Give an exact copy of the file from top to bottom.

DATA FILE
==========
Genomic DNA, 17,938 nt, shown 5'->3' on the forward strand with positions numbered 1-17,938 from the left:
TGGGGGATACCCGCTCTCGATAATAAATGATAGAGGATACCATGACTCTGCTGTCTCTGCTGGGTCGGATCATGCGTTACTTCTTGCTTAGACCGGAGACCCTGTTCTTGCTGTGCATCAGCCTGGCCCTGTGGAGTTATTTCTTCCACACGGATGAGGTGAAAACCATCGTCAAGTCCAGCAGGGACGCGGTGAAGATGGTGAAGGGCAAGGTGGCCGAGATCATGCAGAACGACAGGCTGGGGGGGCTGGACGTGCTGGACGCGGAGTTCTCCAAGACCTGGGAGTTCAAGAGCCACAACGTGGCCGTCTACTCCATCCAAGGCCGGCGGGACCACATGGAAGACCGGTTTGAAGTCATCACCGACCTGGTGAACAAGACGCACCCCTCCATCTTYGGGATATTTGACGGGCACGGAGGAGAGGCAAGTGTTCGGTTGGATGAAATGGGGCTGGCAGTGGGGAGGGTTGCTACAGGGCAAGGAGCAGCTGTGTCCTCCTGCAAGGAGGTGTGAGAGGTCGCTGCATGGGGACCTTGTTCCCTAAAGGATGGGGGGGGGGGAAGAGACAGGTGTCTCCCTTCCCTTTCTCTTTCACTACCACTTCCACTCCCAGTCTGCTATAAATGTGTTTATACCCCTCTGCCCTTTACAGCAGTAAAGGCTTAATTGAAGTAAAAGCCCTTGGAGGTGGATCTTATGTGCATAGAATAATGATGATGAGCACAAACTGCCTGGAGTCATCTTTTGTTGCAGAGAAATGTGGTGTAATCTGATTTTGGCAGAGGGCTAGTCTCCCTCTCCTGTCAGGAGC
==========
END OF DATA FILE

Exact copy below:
Genomic DNA, 17,938 nt, shown 5'->3' on the forward strand with positions numbered 1-17,938 from the left:
TGGGGGATACCCGCTCTCGATAATAAATGATAGAGGATACCATGACTCTGCTGTCTCTGCTGGGTCGGATCATGCGTTACTTCTTGCTTAGACCGGAGACCCTGTTCTTGCTGTGCATCAGCCTGGCCCTGTGGAGTTATTTCTTCCACACGGATGAGGTGAAAACCATCGTCAAGTCCAGCAGGGACGCGGTGAAGATGGTGAAGGGCAAGGTGGCCGAGATCATGCAGAACGACAGGCTGGGGGGGCTGGACGTGCTGGACGCGGAGTTCTCCAAGACCTGGGAGTTCAAGAGCCACAACGTGGCCGTCTACTCCATCCAAGGCCGGCGGGACCACATGGAAGACCGGTTTGAAGTCATCACCGACCTGGTGAACAAGACGCACCCCTCCATCTTYGGGATATTTGACGGGCACGGAGGAGAGGCAAGTGTTCGGTTGGATGAAATGGGGCTGGCAGTGGGGAGGGTTGCTACAGGGCAAGGAGCAGCTGTGTCCTCCTGCAAGGAGGTGTGAGAGGTCGCTGCATGGGGACCTTGTTCCCTAAAGGATGGGGGGGGGGGAAGAGACAGGTGTCTCCCTTCCCTTTCTCTTTCACTACCACTTCCACTCCCAGTCTGCTATAAATGTGTTTATACCCCTCTGCCCTTTACAGCAGTAAAGGCTTAATTGAAGTAAAAGCCCTTGGAGGTGGATCTTATGTGCATAGAATAATGATGATGAGCACAAACTGCCTGGAGTCATCTTTTGTTGCAGAGAAATGTGGTGTAATCTGATTTTGGCAGAGGGCTAGTCTCCCTCTCCTGTCAGGAGC